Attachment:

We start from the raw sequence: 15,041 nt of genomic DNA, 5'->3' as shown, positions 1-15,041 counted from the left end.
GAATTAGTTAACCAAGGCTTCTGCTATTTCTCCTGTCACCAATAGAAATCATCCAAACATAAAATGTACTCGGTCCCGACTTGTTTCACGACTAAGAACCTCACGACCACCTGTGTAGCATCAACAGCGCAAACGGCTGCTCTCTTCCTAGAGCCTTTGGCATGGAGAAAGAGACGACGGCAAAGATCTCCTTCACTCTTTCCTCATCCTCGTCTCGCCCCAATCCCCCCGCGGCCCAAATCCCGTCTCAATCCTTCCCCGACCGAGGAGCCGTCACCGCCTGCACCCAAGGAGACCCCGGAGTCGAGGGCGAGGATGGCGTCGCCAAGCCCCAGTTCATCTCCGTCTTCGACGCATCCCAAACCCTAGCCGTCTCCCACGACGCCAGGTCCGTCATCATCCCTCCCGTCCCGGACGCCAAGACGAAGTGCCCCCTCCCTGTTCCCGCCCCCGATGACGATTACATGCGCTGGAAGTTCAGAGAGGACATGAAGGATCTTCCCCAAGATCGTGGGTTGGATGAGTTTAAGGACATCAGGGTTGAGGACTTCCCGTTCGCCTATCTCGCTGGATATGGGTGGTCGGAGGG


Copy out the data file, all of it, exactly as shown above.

We start from the raw sequence: 15,041 nt of genomic DNA, 5'->3' as shown, positions 1-15,041 counted from the left end.
GAATTAGTTAACCAAGGCTTCTGCTATTTCTCCTGTCACCAATAGAAATCATCCAAACATAAAATGTACTCGGTCCCGACTTGTTTCACGACTAAGAACCTCACGACCACCTGTGTAGCATCAACAGCGCAAACGGCTGCTCTCTTCCTAGAGCCTTTGGCATGGAGAAAGAGACGACGGCAAAGATCTCCTTCACTCTTTCCTCATCCTCGTCTCGCCCCAATCCCCCCGCGGCCCAAATCCCGTCTCAATCCTTCCCCGACCGAGGAGCCGTCACCGCCTGCACCCAAGGAGACCCCGGAGTCGAGGGCGAGGATGGCGTCGCCAAGCCCCAGTTCATCTCCGTCTTCGACGCATCCCAAACCCTAGCCGTCTCCCACGACGCCAGGTCCGTCATCATCCCTCCCGTCCCGGACGCCAAGACGAAGTGCCCCCTCCCTGTTCCCGCCCCCGATGACGATTACATGCGCTGGAAGTTCAGAGAGGACATGAAGGATCTTCCCCAAGATCGTGGGTTGGATGAGTTTAAGGACATCAGGGTTGAGGACTTCCCGTTCGCCTATCTCGCTGGATATGGGTGGTCGGAGGG